Pichku growing up in one of Delhi’s oldest slums fight against having to defecate in the open. He and his friend make it their mission to try and get one toilet built.Wikipedia
Nila Madhab Panda’s film, a children’s version of Toilet: Ek Prem Katha, might have worked as a concise short film, but at some point in a two-hour-long story, the tone gets self-righteous and repetitive, and the politics whitewashed
Nila Madhab Panda gives us a film about urban wretchedness in easily digestible drawing-room gollops.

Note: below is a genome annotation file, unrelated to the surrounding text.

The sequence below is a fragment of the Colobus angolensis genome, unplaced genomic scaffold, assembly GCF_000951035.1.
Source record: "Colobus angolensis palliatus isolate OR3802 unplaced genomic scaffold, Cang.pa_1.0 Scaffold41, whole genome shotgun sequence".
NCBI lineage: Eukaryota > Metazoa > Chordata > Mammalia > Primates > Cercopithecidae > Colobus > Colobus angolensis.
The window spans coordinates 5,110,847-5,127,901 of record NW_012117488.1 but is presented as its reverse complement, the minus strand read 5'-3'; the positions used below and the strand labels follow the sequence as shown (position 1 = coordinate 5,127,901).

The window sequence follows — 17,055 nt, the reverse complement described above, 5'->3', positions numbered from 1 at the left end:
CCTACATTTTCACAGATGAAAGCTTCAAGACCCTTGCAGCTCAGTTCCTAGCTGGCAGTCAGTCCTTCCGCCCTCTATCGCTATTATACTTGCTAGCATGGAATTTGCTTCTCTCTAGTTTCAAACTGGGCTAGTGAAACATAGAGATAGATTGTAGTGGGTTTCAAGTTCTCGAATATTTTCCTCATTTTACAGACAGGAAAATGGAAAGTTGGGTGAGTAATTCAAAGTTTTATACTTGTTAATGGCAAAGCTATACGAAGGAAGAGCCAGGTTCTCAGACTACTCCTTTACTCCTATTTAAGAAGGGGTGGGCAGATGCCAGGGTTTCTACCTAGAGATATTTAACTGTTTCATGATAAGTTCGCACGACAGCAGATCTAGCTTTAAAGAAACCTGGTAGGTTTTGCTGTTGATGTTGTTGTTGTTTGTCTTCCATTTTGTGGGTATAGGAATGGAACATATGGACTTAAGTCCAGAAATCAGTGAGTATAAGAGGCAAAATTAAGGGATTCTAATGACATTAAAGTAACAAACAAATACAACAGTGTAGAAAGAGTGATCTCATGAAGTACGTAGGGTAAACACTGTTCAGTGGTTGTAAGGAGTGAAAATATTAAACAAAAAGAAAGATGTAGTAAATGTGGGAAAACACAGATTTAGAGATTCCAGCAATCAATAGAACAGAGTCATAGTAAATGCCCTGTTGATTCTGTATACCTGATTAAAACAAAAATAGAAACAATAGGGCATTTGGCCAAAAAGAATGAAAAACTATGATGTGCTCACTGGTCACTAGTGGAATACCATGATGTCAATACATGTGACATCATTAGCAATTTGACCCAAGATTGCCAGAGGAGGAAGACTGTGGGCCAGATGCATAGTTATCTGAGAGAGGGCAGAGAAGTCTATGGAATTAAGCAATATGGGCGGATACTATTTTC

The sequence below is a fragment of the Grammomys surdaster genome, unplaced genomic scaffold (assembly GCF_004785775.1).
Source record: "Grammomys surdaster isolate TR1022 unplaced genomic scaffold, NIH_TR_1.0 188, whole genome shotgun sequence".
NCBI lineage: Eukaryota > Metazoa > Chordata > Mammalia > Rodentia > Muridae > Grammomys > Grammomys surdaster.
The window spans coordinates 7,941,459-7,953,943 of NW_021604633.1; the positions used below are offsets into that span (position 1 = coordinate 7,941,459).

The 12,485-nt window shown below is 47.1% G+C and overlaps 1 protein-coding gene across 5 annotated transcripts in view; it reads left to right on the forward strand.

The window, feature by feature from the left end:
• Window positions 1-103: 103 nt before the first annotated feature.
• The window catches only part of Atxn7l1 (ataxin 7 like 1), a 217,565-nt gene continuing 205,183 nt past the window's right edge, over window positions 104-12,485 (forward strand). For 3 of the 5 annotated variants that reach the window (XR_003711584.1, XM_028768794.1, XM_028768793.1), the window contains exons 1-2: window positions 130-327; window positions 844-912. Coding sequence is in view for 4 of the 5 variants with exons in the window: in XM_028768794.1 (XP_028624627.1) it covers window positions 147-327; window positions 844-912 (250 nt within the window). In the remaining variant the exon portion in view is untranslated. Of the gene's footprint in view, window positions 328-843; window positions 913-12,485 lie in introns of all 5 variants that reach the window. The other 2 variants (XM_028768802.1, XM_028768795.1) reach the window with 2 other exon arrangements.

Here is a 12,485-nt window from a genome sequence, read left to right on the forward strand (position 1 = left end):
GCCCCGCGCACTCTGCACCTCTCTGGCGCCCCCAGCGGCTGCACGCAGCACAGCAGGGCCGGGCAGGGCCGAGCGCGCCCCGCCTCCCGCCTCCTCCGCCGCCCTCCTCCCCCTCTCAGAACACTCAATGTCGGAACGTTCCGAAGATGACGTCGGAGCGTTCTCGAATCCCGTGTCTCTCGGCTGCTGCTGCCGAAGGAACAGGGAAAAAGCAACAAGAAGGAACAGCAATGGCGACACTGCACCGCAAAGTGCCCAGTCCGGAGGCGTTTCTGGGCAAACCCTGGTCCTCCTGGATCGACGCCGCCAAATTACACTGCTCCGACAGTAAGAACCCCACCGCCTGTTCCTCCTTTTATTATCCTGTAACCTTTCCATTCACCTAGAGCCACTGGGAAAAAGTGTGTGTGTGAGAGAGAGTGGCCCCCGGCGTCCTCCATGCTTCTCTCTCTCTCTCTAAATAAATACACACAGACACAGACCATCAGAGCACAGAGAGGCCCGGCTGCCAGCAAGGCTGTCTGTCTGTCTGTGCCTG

This otherwise tedious and futile film only seems interesting in scenes where Pichku is accompanied by his street-smart friend Gopi (Aryan Preet). The child actors are good and deserve a film that doesn’t make you unintentionally laugh at their characters’ plight. Paoli Dam also deserves a mention for her thoughtful portrayal of a mother torn between her love for her son and her responsibilities as an adult. However, despite the decent performances, watching a boy’s aversion to stench for almost two hours is anything but relieving.
Potty training gets sanitised and superficial, this is Toilet: Ek Flimsy Katha...